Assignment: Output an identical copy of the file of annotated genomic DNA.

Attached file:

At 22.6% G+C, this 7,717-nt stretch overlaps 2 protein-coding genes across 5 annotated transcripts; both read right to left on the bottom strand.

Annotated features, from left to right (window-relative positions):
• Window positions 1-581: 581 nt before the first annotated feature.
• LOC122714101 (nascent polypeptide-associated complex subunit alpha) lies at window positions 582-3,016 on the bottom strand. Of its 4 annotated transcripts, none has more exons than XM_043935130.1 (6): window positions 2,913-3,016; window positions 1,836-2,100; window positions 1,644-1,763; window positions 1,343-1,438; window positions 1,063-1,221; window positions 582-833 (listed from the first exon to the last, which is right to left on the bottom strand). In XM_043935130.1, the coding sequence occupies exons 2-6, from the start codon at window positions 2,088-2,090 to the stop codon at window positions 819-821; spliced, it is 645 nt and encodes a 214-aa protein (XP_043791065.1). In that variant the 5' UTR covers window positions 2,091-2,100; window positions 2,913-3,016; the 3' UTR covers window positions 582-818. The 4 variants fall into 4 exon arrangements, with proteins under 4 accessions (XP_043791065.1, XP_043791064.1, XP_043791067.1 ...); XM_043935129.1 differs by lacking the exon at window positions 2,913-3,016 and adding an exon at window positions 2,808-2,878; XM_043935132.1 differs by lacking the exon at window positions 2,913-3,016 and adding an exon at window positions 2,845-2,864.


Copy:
At 22.6% G+C, this 7,717-nt stretch overlaps 2 protein-coding genes across 5 annotated transcripts; both read right to left on the bottom strand.

Annotated features, from left to right (window-relative positions):
• Window positions 1-581: 581 nt before the first annotated feature.
• LOC122714101 (nascent polypeptide-associated complex subunit alpha) lies at window positions 582-3,016 on the bottom strand. Of its 4 annotated transcripts, none has more exons than XM_043935130.1 (6): window positions 2,913-3,016; window positions 1,836-2,100; window positions 1,644-1,763; window positions 1,343-1,438; window positions 1,063-1,221; window positions 582-833 (listed from the first exon to the last, which is right to left on the bottom strand). In XM_043935130.1, the coding sequence occupies exons 2-6, from the start codon at window positions 2,088-2,090 to the stop codon at window positions 819-821; spliced, it is 645 nt and encodes a 214-aa protein (XP_043791065.1). In that variant the 5' UTR covers window positions 2,091-2,100; window positions 2,913-3,016; the 3' UTR covers window positions 582-818. The 4 variants fall into 4 exon arrangements, with proteins under 4 accessions (XP_043791065.1, XP_043791064.1, XP_043791067.1 ...); XM_043935129.1 differs by lacking the exon at window positions 2,913-3,016 and adding an exon at window positions 2,808-2,878; XM_043935132.1 differs by lacking the exon at window positions 2,913-3,016 and adding an exon at window positions 2,845-2,864.